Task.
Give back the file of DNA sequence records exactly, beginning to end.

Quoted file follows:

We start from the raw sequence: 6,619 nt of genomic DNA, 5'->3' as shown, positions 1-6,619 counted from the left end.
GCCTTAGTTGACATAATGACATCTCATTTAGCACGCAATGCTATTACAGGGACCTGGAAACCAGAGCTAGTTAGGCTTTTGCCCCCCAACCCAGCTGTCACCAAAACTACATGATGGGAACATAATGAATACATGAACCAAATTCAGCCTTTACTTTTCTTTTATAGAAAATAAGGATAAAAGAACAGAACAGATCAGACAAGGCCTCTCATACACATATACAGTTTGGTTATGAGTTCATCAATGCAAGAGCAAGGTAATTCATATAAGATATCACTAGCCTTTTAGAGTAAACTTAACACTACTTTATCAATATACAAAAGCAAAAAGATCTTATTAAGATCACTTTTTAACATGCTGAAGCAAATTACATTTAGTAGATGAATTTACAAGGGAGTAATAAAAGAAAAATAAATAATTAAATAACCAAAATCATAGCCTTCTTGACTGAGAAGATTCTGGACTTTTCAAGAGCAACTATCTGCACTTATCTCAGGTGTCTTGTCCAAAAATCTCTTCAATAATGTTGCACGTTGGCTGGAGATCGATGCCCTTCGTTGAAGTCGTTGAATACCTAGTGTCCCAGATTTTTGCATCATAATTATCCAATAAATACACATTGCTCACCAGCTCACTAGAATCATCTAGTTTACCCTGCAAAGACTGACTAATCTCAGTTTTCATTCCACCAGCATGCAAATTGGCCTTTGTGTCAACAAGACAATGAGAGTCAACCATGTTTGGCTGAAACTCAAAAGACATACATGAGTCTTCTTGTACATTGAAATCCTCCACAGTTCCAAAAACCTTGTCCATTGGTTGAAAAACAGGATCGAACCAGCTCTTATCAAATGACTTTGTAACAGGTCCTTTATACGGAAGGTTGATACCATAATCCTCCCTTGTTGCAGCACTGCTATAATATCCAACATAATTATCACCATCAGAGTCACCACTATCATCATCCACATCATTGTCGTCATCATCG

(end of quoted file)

We start from the raw sequence: 6,619 nt of genomic DNA, 5'->3' as shown, positions 1-6,619 counted from the left end.
GCCTTAGTTGACATAATGACATCTCATTTAGCACGCAATGCTATTACAGGGACCTGGAAACCAGAGCTAGTTAGGCTTTTGCCCCCCAACCCAGCTGTCACCAAAACTACATGATGGGAACATAATGAATACATGAACCAAATTCAGCCTTTACTTTTCTTTTATAGAAAATAAGGATAAAAGAACAGAACAGATCAGACAAGGCCTCTCATACACATATACAGTTTGGTTATGAGTTCATCAATGCAAGAGCAAGGTAATTCATATAAGATATCACTAGCCTTTTAGAGTAAACTTAACACTACTTTATCAATATACAAAAGCAAAAAGATCTTATTAAGATCACTTTTTAACATGCTGAAGCAAATTACATTTAGTAGATGAATTTACAAGGGAGTAATAAAAGAAAAATAAATAATTAAATAACCAAAATCATAGCCTTCTTGACTGAGAAGATTCTGGACTTTTCAAGAGCAACTATCTGCACTTATCTCAGGTGTCTTGTCCAAAAATCTCTTCAATAATGTTGCACGTTGGCTGGAGATCGATGCCCTTCGTTGAAGTCGTTGAATACCTAGTGTCCCAGATTTTTGCATCATAATTATCCAATAAATACACATTGCTCACCAGCTCACTAGAATCATCTAGTTTACCCTGCAAAGACTGACTAATCTCAGTTTTCATTCCACCAGCATGCAAATTGGCCTTTGTGTCAACAAGACAATGAGAGTCAACCATGTTTGGCTGAAACTCAAAAGACATACATGAGTCTTCTTGTACATTGAAATCCTCCACAGTTCCAAAAACCTTGTCCATTGGTTGAAAAACAGGATCGAACCAGCTCTTATCAAATGACTTTGTAACAGGTCCTTTATACGGAAGGTTGATACCATAATCCTCCCTTGTTGCAGCACTGCTATAATATCCAACATAATTATCACCATCAGAGTCACCACTATCATCATCCACATCATTGTCGTCATCATCG